Roberts addresses some denominational differences regarding glossa: “Pentecostals and Charismatics believe that one who is baptized in the Holy Spirit will evidence this through speaking in other tongues. Non-charismatics or non-Pentecostals do not see this as a necessary sign…” However, for the purposes of this paper, “speaking in tongues,” when evaluated within the context of Acts, may best be interpreted to mean that the spoken word in the art of gospel evangelism is inspired in a similar fashion as was the written word, though subpar (2 Tim 3:16-17; 1 Cor 14:15; 2 Pet 1:21). In addition, the Acts 2 languages are understandable by select hearers, but unknown to the speaker (Acts 2:8). McDevitt expounds:
[E]veryone can relate to feeling as though one’s words never quite arrived at the intended destination. As such, many may appreciate the quieter, though equally remarkable, work of the Spirit in this text: opening the ears of those who hear…
The unique detail of the speakers’ incomprehension illustrates dependence upon the Spirit for the correct utterance, and the advance preparation of the listener(s), in order to make a meaningful connection.
The primary meaning of the name Holy Spirit, or pneuma, is holy breath—something literally required to speak (breath) and, figuratively, needed to communicate the gospel reverently (holiness). In 1 Corinthians 14:15, Paul suggests to pray and sing both “with spirit” and “understanding” in order to be instructive and build the listener up (1 Cor 14:15-19). While Acts infers that glossa is completely legitimate language, it is a special communication granted by the Holy Spirit to be used in a way that he governs, which, in modern application, could include missions in a foreign country or simply inspirational preaching or teaching which reaches souls for Christ (Acts 10, 2:41; Matt 28:16-20).
The baptism which results in inspirational speaking (glossa) is accompanied with fire, or puros—a term often associated with transformational and purifying trials which brings the subject into a closer likeness with holiness, and therefore God. This baptism, or baptizo, as drawn from the following passages, is attributed to the Holy Spirit rather than man: I baptize you with water, but he will baptize you with the Holy Spirit (Mark 1:8); the man on whom you see the Spirit come down and remain is the one who will baptize with the Holy Spirit (John 1:33). Jesus confirms “baptism of the Holy Spirit” in Acts 1:5. Baptizo can mean, “to immerge; to wash; to make clean” or, “metaphorically, to overwhelm—with calamities.” According to Roberts, the term can refer to a wide range of applications: to dye; drowning a man; sinking a ship; to destroy; to bring to the brink of destruction; to sink into sleep or drunkenness. Mark 10:38 and Luke 12:50 relate the negativity of the event, equating it to distress. Roberts adds, “Paul’s use of βαπτίζω [baptizo] in the epistles is almost exclusively metaphorical…Just as dipping into dye changed the color of cloth, so being immersed into Christ identifies the believer with Christ.” Roberts explains the “overwhelming” or metaphorical meaning of baptizo with fire as the Lord’s purification coming upon the multitudes, separating “wheat from chaff,” yet this author would add purification trial can come upon the individual prior to ministry. In Luke 22:30-32, Jesus speaks of Satan sifting “all of you” like grain, yet states, “I have prayed especially for you [Peter], that your own faith may not fail.” Such a dramatic and overwhelming type of spiritual baptism and fiery trial, as Oats describes, is “…a sovereign act of God, in which the Holy Spirit empower[s] individuals for a particular ministry at a specific time.” The result of Jesus’ intersession during trial is repentance, “when you yourself have turned again,” and the command and ability to “strengthen and establish your brethren,” in a ministerial capacity (Luke 22:30-32). The Holy Spirit provides empowerment for missions, where the anointed is “clothed with power from on high” with “living water” flowing from within (Luke 24:49; John 7:38).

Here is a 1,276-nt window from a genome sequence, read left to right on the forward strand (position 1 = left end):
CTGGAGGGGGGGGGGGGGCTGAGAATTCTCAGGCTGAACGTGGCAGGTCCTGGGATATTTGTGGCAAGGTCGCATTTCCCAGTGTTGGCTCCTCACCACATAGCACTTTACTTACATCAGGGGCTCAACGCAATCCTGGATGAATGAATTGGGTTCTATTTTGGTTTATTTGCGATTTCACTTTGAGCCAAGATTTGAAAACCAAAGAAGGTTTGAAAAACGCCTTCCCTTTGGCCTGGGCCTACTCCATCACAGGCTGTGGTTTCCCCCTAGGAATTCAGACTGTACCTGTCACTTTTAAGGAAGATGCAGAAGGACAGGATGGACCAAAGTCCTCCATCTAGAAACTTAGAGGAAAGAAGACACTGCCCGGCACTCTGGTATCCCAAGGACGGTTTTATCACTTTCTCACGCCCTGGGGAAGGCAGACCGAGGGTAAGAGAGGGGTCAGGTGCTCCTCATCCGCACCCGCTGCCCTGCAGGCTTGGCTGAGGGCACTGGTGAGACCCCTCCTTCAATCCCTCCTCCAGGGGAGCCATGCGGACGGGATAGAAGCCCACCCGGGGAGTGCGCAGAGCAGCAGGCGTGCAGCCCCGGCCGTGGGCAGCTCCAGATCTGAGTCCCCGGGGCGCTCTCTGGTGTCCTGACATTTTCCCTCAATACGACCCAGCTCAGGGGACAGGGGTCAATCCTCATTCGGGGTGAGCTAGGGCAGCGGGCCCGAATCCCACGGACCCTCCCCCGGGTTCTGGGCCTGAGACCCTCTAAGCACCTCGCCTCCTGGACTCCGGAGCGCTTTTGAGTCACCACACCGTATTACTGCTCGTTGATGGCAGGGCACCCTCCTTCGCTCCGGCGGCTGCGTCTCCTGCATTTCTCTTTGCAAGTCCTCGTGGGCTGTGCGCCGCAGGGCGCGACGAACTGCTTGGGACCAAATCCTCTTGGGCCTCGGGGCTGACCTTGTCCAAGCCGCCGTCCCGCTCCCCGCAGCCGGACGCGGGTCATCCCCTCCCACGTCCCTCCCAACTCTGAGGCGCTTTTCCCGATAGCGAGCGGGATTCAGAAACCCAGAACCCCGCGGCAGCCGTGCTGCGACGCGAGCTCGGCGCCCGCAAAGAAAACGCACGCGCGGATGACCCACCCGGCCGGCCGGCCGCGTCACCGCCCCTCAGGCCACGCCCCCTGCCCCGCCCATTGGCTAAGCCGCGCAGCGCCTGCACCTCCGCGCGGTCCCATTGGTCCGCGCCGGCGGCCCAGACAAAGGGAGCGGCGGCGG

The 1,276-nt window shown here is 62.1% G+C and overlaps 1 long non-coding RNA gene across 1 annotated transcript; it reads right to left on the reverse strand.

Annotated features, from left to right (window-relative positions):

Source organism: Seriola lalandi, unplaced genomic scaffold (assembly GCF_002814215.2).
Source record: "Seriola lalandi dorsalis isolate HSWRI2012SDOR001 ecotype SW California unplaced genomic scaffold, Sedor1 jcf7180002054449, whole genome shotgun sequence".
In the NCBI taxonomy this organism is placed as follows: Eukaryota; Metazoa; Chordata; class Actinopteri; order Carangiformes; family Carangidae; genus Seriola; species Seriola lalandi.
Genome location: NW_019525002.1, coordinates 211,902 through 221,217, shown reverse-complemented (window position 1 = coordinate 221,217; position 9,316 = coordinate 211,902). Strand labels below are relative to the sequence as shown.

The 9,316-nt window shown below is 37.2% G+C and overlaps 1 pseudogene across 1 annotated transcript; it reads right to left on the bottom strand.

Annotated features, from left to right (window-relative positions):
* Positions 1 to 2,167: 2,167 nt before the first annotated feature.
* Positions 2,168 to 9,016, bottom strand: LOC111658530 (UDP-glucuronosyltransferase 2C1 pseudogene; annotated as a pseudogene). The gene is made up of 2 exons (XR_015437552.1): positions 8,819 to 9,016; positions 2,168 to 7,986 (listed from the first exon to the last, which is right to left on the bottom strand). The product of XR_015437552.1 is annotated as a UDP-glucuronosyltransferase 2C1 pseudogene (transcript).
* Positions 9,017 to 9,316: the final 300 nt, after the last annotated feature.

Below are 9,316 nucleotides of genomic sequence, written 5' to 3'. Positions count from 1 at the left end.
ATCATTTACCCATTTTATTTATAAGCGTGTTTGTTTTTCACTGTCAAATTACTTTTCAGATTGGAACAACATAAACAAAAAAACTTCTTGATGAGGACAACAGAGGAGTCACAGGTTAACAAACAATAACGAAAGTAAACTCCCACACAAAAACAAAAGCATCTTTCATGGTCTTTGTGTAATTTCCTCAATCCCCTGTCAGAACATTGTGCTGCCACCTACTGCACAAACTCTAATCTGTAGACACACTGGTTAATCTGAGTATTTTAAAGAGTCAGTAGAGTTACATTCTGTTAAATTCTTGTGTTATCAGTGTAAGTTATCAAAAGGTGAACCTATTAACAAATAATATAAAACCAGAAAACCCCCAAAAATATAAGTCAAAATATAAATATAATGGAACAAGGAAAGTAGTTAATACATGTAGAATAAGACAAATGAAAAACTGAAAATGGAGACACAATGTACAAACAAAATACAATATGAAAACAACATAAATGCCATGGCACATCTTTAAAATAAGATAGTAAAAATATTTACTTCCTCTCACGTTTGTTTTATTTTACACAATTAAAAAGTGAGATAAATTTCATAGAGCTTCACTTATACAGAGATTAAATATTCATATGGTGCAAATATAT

Present academic debate centers on whether there are to be one or two baptisms. In the Gentile version of Acts 10, Peter signifies “they have received the Holy Spirit,” and then he ordered “they be baptized in the name of Jesus Christ” (Acts 10:44-48). The baptizo term is only used for the latter ceremonial baptism—which would argue for strictly one Trinitarian, water baptism, similar to that commanded in the Great Commission (Matt 28:16-20). Essentially, Peter’s (and Luke’s) careful handling of the term baptizo in Acts 10:44-48 decides the matter, ceremonially, upon one baptism. However, if one’s concept of baptism includes the “reception of the Spirit,” or the metaphorical definitions of baptizo previously discussed, this same passage would suggest two distinct events or layered experiences, particularly if the recipient is passively awaiting supernatural manifestation of the Holy Spirit, as opposed to content with mental ascension only. With regard to the former, Keener offers a Pentecostal apology in interpreting Scripture: